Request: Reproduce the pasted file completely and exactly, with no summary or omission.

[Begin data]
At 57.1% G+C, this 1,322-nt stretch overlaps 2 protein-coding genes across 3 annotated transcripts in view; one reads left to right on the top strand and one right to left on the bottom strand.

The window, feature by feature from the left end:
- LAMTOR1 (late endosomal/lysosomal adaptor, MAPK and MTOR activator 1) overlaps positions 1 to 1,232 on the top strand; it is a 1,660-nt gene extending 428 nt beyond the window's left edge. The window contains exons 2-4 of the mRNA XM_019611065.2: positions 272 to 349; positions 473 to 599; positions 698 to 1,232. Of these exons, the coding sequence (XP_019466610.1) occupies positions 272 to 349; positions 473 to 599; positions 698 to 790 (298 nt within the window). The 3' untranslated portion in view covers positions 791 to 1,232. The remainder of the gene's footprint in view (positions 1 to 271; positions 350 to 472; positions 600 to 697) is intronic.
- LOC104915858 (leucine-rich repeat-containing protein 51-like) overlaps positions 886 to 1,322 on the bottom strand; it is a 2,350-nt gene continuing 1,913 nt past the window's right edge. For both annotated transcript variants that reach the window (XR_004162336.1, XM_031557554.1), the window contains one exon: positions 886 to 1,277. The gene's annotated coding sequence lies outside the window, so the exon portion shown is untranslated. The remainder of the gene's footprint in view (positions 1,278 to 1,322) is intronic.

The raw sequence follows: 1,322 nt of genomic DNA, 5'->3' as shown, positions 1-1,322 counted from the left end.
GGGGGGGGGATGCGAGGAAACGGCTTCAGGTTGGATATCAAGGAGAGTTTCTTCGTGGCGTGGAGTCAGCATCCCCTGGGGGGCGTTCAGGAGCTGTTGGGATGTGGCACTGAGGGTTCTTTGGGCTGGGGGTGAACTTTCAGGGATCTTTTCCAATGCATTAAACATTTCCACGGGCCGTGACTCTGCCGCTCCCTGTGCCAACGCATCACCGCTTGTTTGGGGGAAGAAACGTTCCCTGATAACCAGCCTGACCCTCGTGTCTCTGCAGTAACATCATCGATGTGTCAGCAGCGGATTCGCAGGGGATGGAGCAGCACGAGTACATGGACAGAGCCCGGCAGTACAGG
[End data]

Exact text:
At 57.1% G+C, this 1,322-nt stretch overlaps 2 protein-coding genes across 3 annotated transcripts in view; one reads left to right on the top strand and one right to left on the bottom strand.

The window, feature by feature from the left end:
- LAMTOR1 (late endosomal/lysosomal adaptor, MAPK and MTOR activator 1) overlaps positions 1 to 1,232 on the top strand; it is a 1,660-nt gene extending 428 nt beyond the window's left edge. The window contains exons 2-4 of the mRNA XM_019611065.2: positions 272 to 349; positions 473 to 599; positions 698 to 1,232. Of these exons, the coding sequence (XP_019466610.1) occupies positions 272 to 349; positions 473 to 599; positions 698 to 790 (298 nt within the window). The 3' untranslated portion in view covers positions 791 to 1,232. The remainder of the gene's footprint in view (positions 1 to 271; positions 350 to 472; positions 600 to 697) is intronic.
- LOC104915858 (leucine-rich repeat-containing protein 51-like) overlaps positions 886 to 1,322 on the bottom strand; it is a 2,350-nt gene continuing 1,913 nt past the window's right edge. For both annotated transcript variants that reach the window (XR_004162336.1, XM_031557554.1), the window contains one exon: positions 886 to 1,277. The gene's annotated coding sequence lies outside the window, so the exon portion shown is untranslated. The remainder of the gene's footprint in view (positions 1,278 to 1,322) is intronic.

The raw sequence follows: 1,322 nt of genomic DNA, 5'->3' as shown, positions 1-1,322 counted from the left end.
GGGGGGGGGATGCGAGGAAACGGCTTCAGGTTGGATATCAAGGAGAGTTTCTTCGTGGCGTGGAGTCAGCATCCCCTGGGGGGCGTTCAGGAGCTGTTGGGATGTGGCACTGAGGGTTCTTTGGGCTGGGGGTGAACTTTCAGGGATCTTTTCCAATGCATTAAACATTTCCACGGGCCGTGACTCTGCCGCTCCCTGTGCCAACGCATCACCGCTTGTTTGGGGGAAGAAACGTTCCCTGATAACCAGCCTGACCCTCGTGTCTCTGCAGTAACATCATCGATGTGTCAGCAGCGGATTCGCAGGGGATGGAGCAGCACGAGTACATGGACAGAGCCCGGCAGTACAGG